Android Pay, PayPal deepen partnership
Android mobile device users linking their Android Pay and PayPal accounts will soon be able to use Android Pay through the Chrome mobile browser to pay for purchases at online merchants that accept PayPal, the companies announced at the Google I/O conference this week.
The announcement comes about a month after PayPal and Google forged an agreement to make PayPal a pay option within Android Pay in stores, in apps and online. The PayPal integration with Android Pay will be supported on versions of Android OS 4.4 and higher, including KitKat, Lollipop, Marshmallow and Nougat, PayPal said.
In another announcement from Google I/O, Google said it will begin allowing Android Pay users to use any card they have on file with Google to pay with the mobile payment platform — not just those cards they already have stored in Android Pay.
A lot of people probably anticipated this news was coming after the companies agreed to make PayPal an option for Android Pay account holders to use when paying in stores, but that doesn’t make the move any less significant — and it is very significant.
Anyone with Android Pay can now pay with a single fingerprint-authenticated touch through Google’s own browser at any of the 16 million online merchants that accept PayPal. It’s huge for both players because Android Pay immediately gains much wider merchant acceptance, and PayPal obtains a streamlined, biometrically-secured payment process much less cumbersome than the previous process.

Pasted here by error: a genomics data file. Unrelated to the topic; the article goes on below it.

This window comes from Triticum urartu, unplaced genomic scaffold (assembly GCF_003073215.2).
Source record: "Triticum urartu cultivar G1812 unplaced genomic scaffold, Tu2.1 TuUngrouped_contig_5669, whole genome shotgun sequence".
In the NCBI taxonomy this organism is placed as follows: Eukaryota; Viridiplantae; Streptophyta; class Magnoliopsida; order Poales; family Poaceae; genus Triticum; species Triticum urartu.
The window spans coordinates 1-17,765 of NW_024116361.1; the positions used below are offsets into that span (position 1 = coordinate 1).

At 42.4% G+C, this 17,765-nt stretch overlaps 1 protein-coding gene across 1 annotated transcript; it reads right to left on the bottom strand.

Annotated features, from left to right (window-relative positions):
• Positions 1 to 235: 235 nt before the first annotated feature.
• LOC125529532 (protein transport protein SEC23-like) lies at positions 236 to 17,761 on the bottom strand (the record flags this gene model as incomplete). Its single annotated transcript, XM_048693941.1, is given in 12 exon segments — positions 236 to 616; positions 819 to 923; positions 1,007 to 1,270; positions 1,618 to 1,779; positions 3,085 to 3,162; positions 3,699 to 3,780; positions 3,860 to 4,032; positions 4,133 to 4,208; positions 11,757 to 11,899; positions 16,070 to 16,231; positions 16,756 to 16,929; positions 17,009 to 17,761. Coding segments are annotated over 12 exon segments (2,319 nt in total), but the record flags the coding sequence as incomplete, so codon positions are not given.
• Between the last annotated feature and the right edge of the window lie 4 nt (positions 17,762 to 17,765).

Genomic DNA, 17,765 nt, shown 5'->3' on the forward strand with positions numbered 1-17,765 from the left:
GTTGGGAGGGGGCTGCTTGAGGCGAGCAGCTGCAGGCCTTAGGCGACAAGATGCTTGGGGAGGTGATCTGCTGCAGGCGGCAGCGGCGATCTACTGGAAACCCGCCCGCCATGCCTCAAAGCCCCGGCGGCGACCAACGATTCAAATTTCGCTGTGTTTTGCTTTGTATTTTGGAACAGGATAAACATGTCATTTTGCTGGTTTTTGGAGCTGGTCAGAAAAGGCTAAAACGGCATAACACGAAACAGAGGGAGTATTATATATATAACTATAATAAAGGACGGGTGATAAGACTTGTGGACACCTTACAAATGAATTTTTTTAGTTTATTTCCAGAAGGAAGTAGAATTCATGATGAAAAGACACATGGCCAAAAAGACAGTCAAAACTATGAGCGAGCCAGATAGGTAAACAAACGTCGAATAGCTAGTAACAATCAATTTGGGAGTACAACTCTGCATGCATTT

That is by extension is tremendously significant for any merchants that accept PayPal, and might be concerned that the traditional process causes friction for on-the-go mobile shoppers who might be more likely to abandon shopping carts of the mobile payment experience takes too long.
For PayPal, this is the latest demonstration of how it has begun to aggressively use partnerships to secure its place in a world of multiple digital wallet options and transaction channels.
Meanwhile, Android Pay can use all the help it can find as it tries to catch up with Apple Pay in the mobile payments market. Juniper Research recently said Apple Pay has exploded to 86 million users, while Android Pay has 24 million users. The expanding partnership with PayPal will help, but so will Google’s move to let Android Pay users select more cards they have on file with Google. That is likely to increase the chances someone with Android Pay on their phone will actually use it.
Android Pay may be badly lagging Apple Pay, but that is a problem that Google's Chrome browser doesn't have versus Apple's Safari. Google has a lot of heft it can still throw behind Android Pay and aligning the payment option closely with Chrome likely means Android Pay's best days are still ahead of it.